Islamabad, January 21, 2019 (PPI-OT): Young people from around the world will call on all governments to end violence in and around schools at the Education World Forum taking place in London from February 20-23, 2019. The Minister for Federal Education and Professional Training, Mr. Shafqat Mahmood is representing Pakistan.
Representing children and young people from around the globe, Khuthadzo Silima and Jonathan Franca, 18-year-old youth activists from South Africa and the USA, will present a manifesto to government ministers at the high-level event in London, detailing what children and young people need to feel safe in and around school.
“The manifesto represents the voices of millions of children and young people who face violence at school every day,” said Silima ahead of the event. “The message we want to get across is clear, adults must listen to us and take the issue of school violence seriously.”
The #ENDviolence Youth Manifesto was drafted last month by more than 100 children and young people from around the world, including Silima and Franca. It also drew on a recent UNICEF poll of young people, which received more than 1 million responses from over 160 countries, and suggestions from a series of student-led #ENDviolence Youth Talks held around the world.
The manifesto calls for action in the following areas:
A demand for parents, guardians, schools, policymakers, and communities to take students seriously; to establish clear rules; to make laws restricting weapons; to ensure safety to and from school; to provide secure school facilities; to train teachers and counsellors; and to teach consent and respond to sexual violence.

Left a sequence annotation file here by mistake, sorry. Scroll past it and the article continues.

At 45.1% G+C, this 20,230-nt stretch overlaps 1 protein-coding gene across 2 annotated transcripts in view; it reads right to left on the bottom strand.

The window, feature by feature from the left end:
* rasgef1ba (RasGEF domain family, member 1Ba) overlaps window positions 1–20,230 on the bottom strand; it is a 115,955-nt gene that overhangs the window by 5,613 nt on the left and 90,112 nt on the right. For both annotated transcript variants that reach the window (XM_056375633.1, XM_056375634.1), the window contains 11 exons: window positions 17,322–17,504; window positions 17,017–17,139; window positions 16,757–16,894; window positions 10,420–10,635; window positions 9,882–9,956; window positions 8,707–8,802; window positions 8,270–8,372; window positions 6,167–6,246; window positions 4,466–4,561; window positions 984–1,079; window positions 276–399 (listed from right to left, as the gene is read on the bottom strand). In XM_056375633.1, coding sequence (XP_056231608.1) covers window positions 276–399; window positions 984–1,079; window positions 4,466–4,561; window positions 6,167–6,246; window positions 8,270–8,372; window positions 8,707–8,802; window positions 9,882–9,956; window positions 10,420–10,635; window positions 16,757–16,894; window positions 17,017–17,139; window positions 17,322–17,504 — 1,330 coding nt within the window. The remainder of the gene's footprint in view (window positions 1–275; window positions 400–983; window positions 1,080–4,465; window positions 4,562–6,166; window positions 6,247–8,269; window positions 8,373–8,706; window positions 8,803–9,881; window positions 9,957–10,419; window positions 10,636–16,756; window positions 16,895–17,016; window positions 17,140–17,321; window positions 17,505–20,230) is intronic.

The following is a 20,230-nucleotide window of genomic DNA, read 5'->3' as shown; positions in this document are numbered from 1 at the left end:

A commitment from students to be kind, to report violence, and to take action themselves.
Diversity and tolerance in schools, regardless of culture, gender, identity, disability, sexual orientation, nationality, race, ethnicity, migration status, and religion; and protection for all students – those who experience violence and those who engage in violent behaviour.
“From every corner of the globe, children and young people are asking for help,” said Aida Girma, UNICEF Representative in Pakistan. “They are demanding their leaders give them a safe place to go to school, to learn, and to build a brighter future for themselves.”
The #ENDviolence Youth Manifesto is part of a collective effort to #ENDviolence in and around schools, called Safe to Learn, led by organizations including UNICEF, the United Kingdom’s Department for International Development (DFID), UNESCO, the Global Partnership to End Violence Against Children and the United Nations Girls’ Education Initiative (UNGEI).
“With this manifesto, young people have told us the dangers they face in school every day, including bullying both in person and online, physical violence including corporal punishment, violent discipline and conflict,” added Ms. Girma. “Now is the time for world leaders to listen and take action to end violence in and around schools.”
UNICEF is encouraging young people around the world to raise their voices to #ENDviolence in and around schools and to tell us how they are working together and what solutions they are using to #ENDviolence in and around schools once and for all. Find out more at https://uni.cf/end-violence.
For more information, contact:
National Information Officer
United Nations Information Centre (UNIC)